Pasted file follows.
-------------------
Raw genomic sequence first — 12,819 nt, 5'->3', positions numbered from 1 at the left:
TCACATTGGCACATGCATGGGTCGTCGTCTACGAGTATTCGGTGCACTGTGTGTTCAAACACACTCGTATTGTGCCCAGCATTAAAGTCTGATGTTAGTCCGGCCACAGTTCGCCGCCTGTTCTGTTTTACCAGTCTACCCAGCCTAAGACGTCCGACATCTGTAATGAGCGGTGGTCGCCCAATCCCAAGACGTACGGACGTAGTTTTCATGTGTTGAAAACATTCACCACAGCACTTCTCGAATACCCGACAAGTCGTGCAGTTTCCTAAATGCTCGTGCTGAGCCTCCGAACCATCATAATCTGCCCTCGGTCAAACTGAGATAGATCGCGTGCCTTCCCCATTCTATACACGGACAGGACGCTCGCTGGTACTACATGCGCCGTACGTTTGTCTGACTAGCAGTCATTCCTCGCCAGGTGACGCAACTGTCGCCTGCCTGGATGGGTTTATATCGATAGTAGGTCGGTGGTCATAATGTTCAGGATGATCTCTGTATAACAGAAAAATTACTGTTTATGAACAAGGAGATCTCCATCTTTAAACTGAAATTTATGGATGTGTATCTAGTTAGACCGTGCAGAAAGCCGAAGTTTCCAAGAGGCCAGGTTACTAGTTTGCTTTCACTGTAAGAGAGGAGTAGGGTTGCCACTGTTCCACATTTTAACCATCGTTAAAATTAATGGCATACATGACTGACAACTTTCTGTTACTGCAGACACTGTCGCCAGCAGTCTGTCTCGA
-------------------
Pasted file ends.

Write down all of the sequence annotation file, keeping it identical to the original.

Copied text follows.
Raw genomic sequence first — 12,819 nt, 5'->3', positions numbered from 1 at the left:
TCACATTGGCACATGCATGGGTCGTCGTCTACGAGTATTCGGTGCACTGTGTGTTCAAACACACTCGTATTGTGCCCAGCATTAAAGTCTGATGTTAGTCCGGCCACAGTTCGCCGCCTGTTCTGTTTTACCAGTCTACCCAGCCTAAGACGTCCGACATCTGTAATGAGCGGTGGTCGCCCAATCCCAAGACGTACGGACGTAGTTTTCATGTGTTGAAAACATTCACCACAGCACTTCTCGAATACCCGACAAGTCGTGCAGTTTCCTAAATGCTCGTGCTGAGCCTCCGAACCATCATAATCTGCCCTCGGTCAAACTGAGATAGATCGCGTGCCTTCCCCATTCTATACACGGACAGGACGCTCGCTGGTACTACATGCGCCGTACGTTTGTCTGACTAGCAGTCATTCCTCGCCAGGTGACGCAACTGTCGCCTGCCTGGATGGGTTTATATCGATAGTAGGTCGGTGGTCATAATGTTCAGGATGATCTCTGTATAACAGAAAAATTACTGTTTATGAACAAGGAGATCTCCATCTTTAAACTGAAATTTATGGATGTGTATCTAGTTAGACCGTGCAGAAAGCCGAAGTTTCCAAGAGGCCAGGTTACTAGTTTGCTTTCACTGTAAGAGAGGAGTAGGGTTGCCACTGTTCCACATTTTAACCATCGTTAAAATTAATGGCATACATGACTGACAACTTTCTGTTACTGCAGACACTGTCGCCAGCAGTCTGTCTCGA